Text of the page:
A judge has blocked the most controversial sections of Arizona’s new immigration law from taking effect Thursday, handing a major legal victory to opponents of the crackdown.
The law will still take effect Thursday, but without many of the provisions that angered opponents — including sections that required officers to check a person’s immigration status while enforcing other laws. The judge also put on hold a part of the law that required immigrants to carry their papers at all times, and made it illegal for undocumented workers to solicit employment in public places.
U.S. District Judge Susan Bolton put those controversial sections on hold until the courts resolve the issues.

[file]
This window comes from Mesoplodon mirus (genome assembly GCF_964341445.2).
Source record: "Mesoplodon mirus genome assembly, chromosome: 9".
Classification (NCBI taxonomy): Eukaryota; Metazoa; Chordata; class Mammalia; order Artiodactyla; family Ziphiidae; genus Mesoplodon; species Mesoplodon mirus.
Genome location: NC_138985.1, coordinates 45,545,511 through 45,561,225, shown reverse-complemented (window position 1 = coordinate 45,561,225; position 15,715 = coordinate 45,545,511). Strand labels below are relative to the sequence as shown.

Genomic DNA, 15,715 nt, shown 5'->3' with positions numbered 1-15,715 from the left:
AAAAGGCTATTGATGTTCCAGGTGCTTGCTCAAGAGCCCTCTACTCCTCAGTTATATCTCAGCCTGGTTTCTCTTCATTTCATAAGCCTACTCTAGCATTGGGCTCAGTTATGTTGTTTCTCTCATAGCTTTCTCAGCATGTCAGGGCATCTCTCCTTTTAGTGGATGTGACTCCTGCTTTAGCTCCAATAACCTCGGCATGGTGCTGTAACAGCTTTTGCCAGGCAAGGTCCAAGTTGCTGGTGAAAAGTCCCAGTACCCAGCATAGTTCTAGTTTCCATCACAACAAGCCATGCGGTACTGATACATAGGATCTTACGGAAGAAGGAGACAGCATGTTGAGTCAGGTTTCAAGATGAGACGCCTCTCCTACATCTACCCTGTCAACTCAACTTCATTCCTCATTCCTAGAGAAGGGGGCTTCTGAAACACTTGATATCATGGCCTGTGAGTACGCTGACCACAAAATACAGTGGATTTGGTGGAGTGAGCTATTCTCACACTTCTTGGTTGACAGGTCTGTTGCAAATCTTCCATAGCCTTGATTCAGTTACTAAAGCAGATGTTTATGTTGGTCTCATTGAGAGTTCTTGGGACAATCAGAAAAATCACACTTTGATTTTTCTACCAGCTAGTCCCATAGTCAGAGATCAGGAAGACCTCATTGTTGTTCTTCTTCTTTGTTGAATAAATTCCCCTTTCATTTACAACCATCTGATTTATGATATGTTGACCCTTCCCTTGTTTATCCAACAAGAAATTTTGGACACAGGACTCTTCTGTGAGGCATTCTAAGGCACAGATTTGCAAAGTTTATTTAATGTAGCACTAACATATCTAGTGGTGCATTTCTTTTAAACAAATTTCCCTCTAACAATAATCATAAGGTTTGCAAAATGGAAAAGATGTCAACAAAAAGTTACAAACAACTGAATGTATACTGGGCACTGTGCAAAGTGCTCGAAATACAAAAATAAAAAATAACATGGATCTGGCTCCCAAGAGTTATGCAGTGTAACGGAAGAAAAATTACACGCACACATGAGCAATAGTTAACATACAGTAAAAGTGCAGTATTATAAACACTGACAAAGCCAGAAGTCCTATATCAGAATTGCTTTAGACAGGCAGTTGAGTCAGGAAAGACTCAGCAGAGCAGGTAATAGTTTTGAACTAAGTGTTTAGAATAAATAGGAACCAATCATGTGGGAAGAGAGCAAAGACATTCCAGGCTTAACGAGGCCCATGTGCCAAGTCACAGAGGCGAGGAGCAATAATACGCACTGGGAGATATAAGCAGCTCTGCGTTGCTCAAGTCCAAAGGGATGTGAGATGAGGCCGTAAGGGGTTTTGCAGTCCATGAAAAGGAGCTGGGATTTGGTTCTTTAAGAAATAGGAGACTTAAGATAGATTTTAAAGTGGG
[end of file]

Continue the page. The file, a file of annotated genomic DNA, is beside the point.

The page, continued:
Arizona Central breaks down the parts that WON’T go into effect tomorrow:
- The portion of the law that requires an officer make a reasonable attempt to determine the immigration status of a person stopped, detained or arrested if there’s reasonable suspicion they’re in the country illegally.
- The portion that allows for a warrantless arrest of a person where there is probable cause to believe they have committed a public offense that makes them removable from the United States.
- The portion that creates a crime of failure to apply for or carry “alien-registration papers.”
- The portion that makes it a crime for illegal immigrants to solicit, apply for or perform work. (This does not include the section on day laborers.)
This is a big win for pro-immigration activists who have been fighting this law (and copycat provisions around the country) since it was signed.